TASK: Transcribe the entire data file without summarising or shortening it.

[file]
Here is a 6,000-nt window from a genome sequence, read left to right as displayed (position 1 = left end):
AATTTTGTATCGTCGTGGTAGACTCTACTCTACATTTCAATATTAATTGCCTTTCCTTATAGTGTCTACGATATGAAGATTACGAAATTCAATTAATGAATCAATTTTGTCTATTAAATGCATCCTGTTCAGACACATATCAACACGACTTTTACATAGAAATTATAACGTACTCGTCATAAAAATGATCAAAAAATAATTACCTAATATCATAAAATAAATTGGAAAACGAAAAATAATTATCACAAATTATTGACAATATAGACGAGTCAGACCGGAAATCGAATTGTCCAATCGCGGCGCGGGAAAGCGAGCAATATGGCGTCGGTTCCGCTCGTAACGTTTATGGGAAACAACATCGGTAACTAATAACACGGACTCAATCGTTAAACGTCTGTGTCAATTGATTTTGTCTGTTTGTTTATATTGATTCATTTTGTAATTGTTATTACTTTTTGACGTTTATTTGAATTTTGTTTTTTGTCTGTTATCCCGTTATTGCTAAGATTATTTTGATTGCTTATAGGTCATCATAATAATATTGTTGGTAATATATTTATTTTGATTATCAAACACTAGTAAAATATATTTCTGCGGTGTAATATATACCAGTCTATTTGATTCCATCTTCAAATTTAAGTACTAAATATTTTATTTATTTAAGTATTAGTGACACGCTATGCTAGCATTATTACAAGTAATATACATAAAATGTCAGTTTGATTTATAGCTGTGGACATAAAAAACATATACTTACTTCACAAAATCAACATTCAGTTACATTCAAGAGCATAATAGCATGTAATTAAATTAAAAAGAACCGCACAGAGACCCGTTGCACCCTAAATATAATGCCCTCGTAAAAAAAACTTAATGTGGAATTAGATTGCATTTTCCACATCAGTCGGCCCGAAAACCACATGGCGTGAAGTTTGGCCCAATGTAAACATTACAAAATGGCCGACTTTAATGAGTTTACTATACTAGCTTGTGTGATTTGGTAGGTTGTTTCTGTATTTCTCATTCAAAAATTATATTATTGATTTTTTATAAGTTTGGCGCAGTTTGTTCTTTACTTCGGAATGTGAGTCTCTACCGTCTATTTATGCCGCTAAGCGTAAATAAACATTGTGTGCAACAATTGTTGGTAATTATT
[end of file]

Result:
Here is a 6,000-nt window from a genome sequence, read left to right as displayed (position 1 = left end):
AATTTTGTATCGTCGTGGTAGACTCTACTCTACATTTCAATATTAATTGCCTTTCCTTATAGTGTCTACGATATGAAGATTACGAAATTCAATTAATGAATCAATTTTGTCTATTAAATGCATCCTGTTCAGACACATATCAACACGACTTTTACATAGAAATTATAACGTACTCGTCATAAAAATGATCAAAAAATAATTACCTAATATCATAAAATAAATTGGAAAACGAAAAATAATTATCACAAATTATTGACAATATAGACGAGTCAGACCGGAAATCGAATTGTCCAATCGCGGCGCGGGAAAGCGAGCAATATGGCGTCGGTTCCGCTCGTAACGTTTATGGGAAACAACATCGGTAACTAATAACACGGACTCAATCGTTAAACGTCTGTGTCAATTGATTTTGTCTGTTTGTTTATATTGATTCATTTTGTAATTGTTATTACTTTTTGACGTTTATTTGAATTTTGTTTTTTGTCTGTTATCCCGTTATTGCTAAGATTATTTTGATTGCTTATAGGTCATCATAATAATATTGTTGGTAATATATTTATTTTGATTATCAAACACTAGTAAAATATATTTCTGCGGTGTAATATATACCAGTCTATTTGATTCCATCTTCAAATTTAAGTACTAAATATTTTATTTATTTAAGTATTAGTGACACGCTATGCTAGCATTATTACAAGTAATATACATAAAATGTCAGTTTGATTTATAGCTGTGGACATAAAAAACATATACTTACTTCACAAAATCAACATTCAGTTACATTCAAGAGCATAATAGCATGTAATTAAATTAAAAAGAACCGCACAGAGACCCGTTGCACCCTAAATATAATGCCCTCGTAAAAAAAACTTAATGTGGAATTAGATTGCATTTTCCACATCAGTCGGCCCGAAAACCACATGGCGTGAAGTTTGGCCCAATGTAAACATTACAAAATGGCCGACTTTAATGAGTTTACTATACTAGCTTGTGTGATTTGGTAGGTTGTTTCTGTATTTCTCATTCAAAAATTATATTATTGATTTTTTATAAGTTTGGCGCAGTTTGTTCTTTACTTCGGAATGTGAGTCTCTACCGTCTATTTATGCCGCTAAGCGTAAATAAACATTGTGTGCAACAATTGTTGGTAATTATT